After getting home from a cheery and dominant Baby Bok performance on Saturday night against Fiji, I decided to order a Gatsby from a restaurant called Sapat’s Palace in Lansdowne, Cape Town, via Uber Eats. After about 40 minutes the driver messaged me to ask whether I lived in Lotus River, and if I did, he’d have to cancel my order because apparently there were people (gangsters) shooting at each other.

I assured him that the suburb I am in is nowhere near Lotus River. However, when he arrived to deliver my Gatsby, he was still fearful of going back home to Gugulethu on his scooter because of the violent crime there. He told me how gangs of youth wait patiently to extort from and rob hardworking people where he lives.

I have even heard stories from social workers who have been warned not to go into parts of Philippi because of how unsafe and violent it has become. One social worker described it to me as a powder keg. Just mere minutes from affluent suburbs, a whole class of urban terrorists is being created by the lack of law and order, the lack of interventional services (social workers too scared to do remedial work with traumatized people, especially children), and by prisoners released back into these poor communities after receiving R11 000 a month (what we pay on average per prisoner). This is after an education in psychopathy, extreme violence, and rape in prison; an education they will use to terrorize, rape, mutilate and murder women and children.

This is simply to say that for all the jostling in the Government of National Unity (GNU) for positions, perhaps the greatest utility of the GNU will be as a counterweight to the extractive political and economic institutions (patronage networks in other words) that the ANC has set up, and the subsequent erosion of state capability that has come with those networks. 

Prison reform

It cannot be overstated how important it is for Dr Pieter Groenewald to initiate prison reform that breaks the power of the gangs in prison. In addition, together with the new police minister, Senzo Mchunu, the government must break the power of gangs outside of prison, while building a police force capable of restoring law and order, preferably by decentralizing the police services.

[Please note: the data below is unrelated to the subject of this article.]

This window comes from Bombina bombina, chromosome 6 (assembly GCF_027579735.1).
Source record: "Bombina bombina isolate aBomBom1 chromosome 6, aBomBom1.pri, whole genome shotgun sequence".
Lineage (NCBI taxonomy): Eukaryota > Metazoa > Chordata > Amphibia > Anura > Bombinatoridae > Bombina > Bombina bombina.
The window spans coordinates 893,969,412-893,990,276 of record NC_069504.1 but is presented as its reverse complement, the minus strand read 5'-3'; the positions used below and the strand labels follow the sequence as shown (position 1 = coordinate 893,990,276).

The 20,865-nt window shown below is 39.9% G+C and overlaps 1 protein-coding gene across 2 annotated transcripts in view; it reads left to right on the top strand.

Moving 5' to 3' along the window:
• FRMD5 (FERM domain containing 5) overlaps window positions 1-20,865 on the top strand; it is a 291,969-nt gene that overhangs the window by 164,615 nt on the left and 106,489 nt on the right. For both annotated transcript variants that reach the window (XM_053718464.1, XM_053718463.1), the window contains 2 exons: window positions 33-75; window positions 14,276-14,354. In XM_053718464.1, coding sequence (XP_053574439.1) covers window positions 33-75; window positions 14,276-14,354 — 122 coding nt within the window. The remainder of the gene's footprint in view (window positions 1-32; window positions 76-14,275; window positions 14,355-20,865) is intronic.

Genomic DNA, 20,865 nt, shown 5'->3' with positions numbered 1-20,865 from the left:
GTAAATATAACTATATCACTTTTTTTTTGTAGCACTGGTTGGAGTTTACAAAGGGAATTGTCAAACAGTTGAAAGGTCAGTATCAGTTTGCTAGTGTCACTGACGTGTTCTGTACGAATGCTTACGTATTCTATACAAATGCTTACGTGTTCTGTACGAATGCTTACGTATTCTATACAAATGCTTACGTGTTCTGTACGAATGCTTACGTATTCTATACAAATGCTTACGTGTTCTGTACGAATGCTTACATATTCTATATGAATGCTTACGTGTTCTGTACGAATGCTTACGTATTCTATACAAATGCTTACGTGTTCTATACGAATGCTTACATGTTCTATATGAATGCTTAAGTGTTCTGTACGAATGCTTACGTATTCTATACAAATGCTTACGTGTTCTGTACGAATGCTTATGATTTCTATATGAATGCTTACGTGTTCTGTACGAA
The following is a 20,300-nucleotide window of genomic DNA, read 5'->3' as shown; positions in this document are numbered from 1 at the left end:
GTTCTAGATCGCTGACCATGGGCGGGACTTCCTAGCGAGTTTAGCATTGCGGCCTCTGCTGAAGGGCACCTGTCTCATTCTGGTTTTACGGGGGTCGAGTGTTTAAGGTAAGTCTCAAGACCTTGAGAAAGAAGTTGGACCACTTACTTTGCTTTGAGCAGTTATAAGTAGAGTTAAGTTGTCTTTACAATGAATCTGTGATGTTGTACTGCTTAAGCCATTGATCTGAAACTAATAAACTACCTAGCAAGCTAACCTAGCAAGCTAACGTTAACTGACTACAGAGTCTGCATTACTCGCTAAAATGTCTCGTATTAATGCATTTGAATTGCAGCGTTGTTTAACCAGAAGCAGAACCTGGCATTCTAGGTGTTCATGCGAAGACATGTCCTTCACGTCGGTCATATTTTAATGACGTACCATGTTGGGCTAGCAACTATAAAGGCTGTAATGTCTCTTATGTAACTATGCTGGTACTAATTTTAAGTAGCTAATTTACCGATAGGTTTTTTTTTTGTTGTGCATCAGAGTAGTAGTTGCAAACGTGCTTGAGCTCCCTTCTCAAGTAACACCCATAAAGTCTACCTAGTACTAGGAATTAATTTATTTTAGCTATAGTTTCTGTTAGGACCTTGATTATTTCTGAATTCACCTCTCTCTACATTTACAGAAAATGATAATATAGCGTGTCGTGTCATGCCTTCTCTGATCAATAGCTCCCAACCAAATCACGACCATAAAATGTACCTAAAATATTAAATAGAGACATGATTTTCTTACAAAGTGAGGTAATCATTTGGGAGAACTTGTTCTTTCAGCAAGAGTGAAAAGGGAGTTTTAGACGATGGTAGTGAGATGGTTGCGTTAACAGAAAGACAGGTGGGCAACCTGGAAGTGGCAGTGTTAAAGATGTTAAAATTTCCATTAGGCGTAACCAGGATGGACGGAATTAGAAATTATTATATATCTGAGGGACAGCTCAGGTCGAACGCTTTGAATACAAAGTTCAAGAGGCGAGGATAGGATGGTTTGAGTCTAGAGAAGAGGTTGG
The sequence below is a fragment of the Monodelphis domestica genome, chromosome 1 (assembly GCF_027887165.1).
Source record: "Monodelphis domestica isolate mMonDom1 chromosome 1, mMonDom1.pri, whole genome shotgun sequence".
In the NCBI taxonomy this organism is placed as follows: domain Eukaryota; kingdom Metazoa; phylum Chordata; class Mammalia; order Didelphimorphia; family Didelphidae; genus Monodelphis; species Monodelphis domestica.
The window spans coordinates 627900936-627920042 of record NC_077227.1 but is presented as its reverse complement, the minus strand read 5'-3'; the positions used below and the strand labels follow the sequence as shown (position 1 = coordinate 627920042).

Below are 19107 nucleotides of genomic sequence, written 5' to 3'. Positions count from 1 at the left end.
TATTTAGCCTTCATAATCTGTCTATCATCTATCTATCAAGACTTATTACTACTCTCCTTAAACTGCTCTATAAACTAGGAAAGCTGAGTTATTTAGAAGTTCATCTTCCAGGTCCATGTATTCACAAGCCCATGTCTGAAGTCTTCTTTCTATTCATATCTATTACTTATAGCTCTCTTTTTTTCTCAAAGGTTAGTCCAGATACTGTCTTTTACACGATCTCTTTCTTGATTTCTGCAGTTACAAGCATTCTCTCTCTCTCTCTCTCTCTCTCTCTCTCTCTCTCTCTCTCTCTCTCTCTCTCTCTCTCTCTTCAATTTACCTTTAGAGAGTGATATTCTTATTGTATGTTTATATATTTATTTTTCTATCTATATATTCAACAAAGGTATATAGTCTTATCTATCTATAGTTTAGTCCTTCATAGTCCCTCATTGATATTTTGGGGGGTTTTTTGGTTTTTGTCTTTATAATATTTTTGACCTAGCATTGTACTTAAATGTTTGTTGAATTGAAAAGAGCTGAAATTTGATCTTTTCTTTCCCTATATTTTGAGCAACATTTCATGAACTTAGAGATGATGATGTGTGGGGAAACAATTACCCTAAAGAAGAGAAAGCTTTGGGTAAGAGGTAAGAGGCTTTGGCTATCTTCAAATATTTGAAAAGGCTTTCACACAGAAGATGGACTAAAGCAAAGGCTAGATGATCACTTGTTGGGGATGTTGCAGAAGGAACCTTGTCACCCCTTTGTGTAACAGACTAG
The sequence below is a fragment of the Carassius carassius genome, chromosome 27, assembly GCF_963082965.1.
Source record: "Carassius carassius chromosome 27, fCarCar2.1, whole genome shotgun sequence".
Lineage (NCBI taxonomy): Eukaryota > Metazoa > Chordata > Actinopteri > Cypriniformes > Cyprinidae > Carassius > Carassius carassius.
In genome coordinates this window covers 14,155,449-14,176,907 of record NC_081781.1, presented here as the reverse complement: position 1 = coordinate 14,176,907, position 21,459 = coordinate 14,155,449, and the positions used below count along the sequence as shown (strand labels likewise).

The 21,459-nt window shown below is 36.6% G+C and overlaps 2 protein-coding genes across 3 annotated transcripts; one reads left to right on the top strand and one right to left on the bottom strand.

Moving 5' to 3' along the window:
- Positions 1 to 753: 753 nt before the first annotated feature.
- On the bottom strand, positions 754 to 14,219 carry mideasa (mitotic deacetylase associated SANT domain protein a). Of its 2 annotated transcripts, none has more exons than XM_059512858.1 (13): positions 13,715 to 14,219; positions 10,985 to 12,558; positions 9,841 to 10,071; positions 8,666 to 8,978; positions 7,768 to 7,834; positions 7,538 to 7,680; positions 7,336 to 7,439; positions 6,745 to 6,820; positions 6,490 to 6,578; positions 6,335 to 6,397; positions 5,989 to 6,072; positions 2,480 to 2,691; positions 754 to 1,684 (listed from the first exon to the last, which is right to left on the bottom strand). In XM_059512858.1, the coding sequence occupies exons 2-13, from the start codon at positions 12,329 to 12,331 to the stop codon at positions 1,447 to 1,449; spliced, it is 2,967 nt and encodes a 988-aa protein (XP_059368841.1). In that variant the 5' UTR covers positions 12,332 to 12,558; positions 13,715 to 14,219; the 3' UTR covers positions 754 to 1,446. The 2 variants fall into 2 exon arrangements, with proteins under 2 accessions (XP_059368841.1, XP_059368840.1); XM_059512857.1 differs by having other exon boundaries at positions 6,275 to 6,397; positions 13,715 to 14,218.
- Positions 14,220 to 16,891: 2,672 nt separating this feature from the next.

The new Minister of Basic Education, Siviwe Gwarube, also has a difficult task on her hands, as she is likely to be fought and undermined at every step if she tries to reform education. Reforming Basic Education successfully has the most potential of any ministry to deliver sustained economic growth and societal prosperity well into the future.

Leon Schreiber, in his new role as Home Affairs minister, must not only clean up the Department in terms of properly securing our borders, but also effectively curtail illegal immigration. He must simplify processes around visa requirements especially for our tourism sector, and also make it easier for much-needed skilled immigrants to be able to get into the country.

All of this would serve the greater purpose of making South Africa safer (dealing with crime), more educated and skilled (a more attractive investment proposition into the future),  more energy- and water-secure (the Deputy ministers will have to do this), especially in relation to all the countries that many of our expats have moved to. 

Don’t underestimate

As I’ve written before in other articles, I don’t think we should underestimate the value of a functioning and safe South Africa for our exiles when combined with cheaper housing, warmer weather and the allure of “home”. Our exiles, if we can attract them back, would act as a multiplier effect to any nascent work done to improve and grow South Africa economically, in much the same way that skilled Jewish exiles did for a hugely faltering Israel. 

I think part of the GNU’s job must not be to sell South Africa only to international investors, but to our exiles as well. The best way to do that is to institute (fight for) sensible growth-oriented policies and good governance, and to ensure that the GNU acts as a significant  counterweight to curb and eventually break the patronage networks that are deeply entrenched in the country. In my own mind, that eventually leads to a federalized South Africa.

A man simply trying to make an honest living for himself should not have to fear for his life because our political elites cannot get it together and get the basics right. Communities and people, especially children, should not be left unguarded against psychopathic and violent criminals created by a prison system that essentially serves to brutalize and pathologize even essentially harmless people (non-violent criminals). 

This is not to say it will be easy, as there will be political players who fear losing access to patronage networks. These have allowed them to profit at the expense of ordinary South Africans. Turbulence is a given in the coming years, but if we can weather those storms there is a good deal of prosperity on the other side, along with a safer and more cohesive society.

The views of the writer are not necessarily the views of the Daily Friend or the IRR.

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Sindile Vabaza is an avid writer and an aspiring economist.